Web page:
NEW YORK (CNN/Money) - New York City's comptroller is asking three American corporations to examine subsidiary business with terrorism-related states.
Comptroller William Thompson, whose office oversees the city's pension funds, has submitted shareholder resolutions to three companies -- Halliburton, General Electric and ConocoPhillips -- asking for a review of the companies' dealings in Iran and Syria. The resolutions were filed on behalf of the city's fire and police department pensions.
"We believe their use of offshore and United Kingdom subsidiaries to establish operations with countries that sponsor terrorism violates the spirit, if not the letter of the law," Thompson said in a written statement. "These actions also expose the companies to the prospect of negative publicity, public protests, and a loss of consumer confidence, all of which can have a negative impact on shareholder value."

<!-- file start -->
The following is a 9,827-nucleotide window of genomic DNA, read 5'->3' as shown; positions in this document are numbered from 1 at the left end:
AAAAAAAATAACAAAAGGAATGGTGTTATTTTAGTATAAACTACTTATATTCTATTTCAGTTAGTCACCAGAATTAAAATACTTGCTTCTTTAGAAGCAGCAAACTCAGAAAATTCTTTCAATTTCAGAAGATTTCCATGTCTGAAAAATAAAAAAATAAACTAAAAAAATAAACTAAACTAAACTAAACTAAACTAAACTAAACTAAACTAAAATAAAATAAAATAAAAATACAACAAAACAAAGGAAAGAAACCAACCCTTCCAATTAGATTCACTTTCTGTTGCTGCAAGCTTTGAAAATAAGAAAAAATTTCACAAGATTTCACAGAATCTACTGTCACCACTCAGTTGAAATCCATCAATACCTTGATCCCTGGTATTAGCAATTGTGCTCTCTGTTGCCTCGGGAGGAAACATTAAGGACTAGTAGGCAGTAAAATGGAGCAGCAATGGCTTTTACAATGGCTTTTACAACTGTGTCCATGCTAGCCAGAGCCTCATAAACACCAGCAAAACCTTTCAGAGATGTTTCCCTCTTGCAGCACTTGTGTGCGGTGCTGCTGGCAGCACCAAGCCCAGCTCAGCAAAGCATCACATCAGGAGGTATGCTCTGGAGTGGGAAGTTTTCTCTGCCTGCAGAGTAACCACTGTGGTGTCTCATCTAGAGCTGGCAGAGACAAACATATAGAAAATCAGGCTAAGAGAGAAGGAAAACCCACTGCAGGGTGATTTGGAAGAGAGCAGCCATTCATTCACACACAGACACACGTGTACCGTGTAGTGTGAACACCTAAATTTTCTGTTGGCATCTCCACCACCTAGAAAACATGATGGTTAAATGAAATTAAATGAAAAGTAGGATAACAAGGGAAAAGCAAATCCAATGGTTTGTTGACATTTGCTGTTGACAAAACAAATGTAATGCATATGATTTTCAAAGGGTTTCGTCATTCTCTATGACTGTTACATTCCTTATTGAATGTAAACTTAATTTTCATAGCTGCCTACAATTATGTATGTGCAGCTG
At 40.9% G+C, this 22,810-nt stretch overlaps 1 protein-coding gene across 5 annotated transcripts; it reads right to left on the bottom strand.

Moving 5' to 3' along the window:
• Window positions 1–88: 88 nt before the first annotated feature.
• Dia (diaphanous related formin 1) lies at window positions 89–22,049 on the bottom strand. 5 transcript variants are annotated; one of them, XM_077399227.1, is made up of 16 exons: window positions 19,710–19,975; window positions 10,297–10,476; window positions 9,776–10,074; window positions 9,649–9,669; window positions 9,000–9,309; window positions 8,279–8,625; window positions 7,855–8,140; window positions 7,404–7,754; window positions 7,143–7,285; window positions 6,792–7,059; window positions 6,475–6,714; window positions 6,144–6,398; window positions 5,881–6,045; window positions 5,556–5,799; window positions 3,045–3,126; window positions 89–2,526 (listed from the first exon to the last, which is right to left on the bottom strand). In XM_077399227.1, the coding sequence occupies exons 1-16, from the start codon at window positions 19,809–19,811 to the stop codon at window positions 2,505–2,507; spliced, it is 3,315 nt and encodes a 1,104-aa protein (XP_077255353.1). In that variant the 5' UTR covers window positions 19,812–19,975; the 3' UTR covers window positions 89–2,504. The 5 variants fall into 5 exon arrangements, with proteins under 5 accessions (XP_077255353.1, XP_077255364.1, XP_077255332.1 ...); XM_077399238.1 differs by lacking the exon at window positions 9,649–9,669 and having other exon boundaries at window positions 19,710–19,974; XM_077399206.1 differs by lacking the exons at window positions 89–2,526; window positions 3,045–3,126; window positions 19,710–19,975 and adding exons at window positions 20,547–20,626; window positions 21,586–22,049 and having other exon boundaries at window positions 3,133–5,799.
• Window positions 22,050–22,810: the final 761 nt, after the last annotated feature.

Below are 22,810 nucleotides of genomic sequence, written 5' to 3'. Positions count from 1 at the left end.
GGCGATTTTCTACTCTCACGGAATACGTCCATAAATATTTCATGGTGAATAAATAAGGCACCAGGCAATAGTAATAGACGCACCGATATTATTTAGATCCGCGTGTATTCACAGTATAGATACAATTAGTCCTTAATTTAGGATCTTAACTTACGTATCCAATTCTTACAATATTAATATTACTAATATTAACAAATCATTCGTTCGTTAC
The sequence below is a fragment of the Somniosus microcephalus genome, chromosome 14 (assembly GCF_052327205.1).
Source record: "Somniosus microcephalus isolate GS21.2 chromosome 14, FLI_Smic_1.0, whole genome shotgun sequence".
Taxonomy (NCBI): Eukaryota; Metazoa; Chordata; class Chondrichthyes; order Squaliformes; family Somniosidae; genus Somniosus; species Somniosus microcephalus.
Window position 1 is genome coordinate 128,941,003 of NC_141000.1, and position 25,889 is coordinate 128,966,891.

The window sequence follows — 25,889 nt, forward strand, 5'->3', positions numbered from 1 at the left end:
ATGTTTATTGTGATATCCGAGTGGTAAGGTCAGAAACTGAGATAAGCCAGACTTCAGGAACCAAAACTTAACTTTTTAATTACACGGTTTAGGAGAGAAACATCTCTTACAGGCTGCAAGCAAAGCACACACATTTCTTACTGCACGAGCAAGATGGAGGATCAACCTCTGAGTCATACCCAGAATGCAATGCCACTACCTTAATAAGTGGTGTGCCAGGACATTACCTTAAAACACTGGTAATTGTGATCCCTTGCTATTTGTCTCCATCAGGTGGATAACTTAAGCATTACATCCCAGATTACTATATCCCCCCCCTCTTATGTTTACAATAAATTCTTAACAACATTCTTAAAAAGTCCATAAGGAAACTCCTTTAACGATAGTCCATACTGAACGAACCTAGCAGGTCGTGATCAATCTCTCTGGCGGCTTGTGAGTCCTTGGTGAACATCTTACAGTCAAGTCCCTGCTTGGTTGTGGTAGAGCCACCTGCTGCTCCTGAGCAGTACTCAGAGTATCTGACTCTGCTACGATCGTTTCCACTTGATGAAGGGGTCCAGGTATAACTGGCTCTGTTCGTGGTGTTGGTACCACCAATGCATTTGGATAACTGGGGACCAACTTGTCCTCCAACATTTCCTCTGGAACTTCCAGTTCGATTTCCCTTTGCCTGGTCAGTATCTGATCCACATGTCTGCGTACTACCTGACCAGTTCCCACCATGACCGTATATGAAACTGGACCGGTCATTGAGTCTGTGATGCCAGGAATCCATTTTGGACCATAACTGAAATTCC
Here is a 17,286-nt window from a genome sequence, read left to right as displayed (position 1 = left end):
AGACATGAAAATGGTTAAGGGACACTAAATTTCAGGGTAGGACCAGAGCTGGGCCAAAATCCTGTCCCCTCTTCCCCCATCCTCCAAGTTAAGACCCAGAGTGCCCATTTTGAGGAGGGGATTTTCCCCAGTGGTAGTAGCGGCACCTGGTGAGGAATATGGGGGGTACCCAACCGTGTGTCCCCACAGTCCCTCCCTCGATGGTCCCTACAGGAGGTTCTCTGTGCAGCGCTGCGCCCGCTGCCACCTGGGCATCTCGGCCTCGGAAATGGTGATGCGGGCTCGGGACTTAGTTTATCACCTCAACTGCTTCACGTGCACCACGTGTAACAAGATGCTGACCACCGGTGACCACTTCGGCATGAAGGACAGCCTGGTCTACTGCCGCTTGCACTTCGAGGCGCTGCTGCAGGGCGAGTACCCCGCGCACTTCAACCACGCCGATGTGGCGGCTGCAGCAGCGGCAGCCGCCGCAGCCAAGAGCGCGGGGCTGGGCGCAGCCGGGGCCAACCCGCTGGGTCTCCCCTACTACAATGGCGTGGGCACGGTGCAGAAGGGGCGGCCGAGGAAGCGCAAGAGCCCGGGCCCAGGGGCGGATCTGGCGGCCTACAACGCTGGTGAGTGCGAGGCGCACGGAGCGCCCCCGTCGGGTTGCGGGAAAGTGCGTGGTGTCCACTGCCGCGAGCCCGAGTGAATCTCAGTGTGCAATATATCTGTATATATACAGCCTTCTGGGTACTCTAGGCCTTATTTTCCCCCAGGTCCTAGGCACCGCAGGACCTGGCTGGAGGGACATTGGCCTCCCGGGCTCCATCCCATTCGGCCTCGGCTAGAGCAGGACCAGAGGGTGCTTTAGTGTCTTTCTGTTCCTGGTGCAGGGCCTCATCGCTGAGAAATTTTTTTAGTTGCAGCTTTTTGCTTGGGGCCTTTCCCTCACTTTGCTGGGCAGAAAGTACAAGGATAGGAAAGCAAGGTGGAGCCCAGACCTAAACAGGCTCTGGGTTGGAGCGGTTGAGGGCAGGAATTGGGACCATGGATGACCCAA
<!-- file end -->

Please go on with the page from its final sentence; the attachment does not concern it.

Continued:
New York City's pension funds have $951 million invested in General Electric, $124 million in ConocoPhillips and $23 million in Halliburton.
The Halliburton resolution seeks a shareholder vote on doing business with Iran, which the U.S. government says has supported terrorism. Thompson says Halliburton has an office in Iran through its Cayman Subsidiary. He says Halliburton is seeking to block the resolution and has asked permission from the Securities and Exchange Commission to do so.
GE does business with Iran through its Canadian subsidiary. A spokesperson from GE told CNNfn the company is in full compliance with the law.
ConocoPhillips operates in both Iran and Syria through its British subsidiary. Neither Halliburton or ConocoPhillips returned calls seeking comment.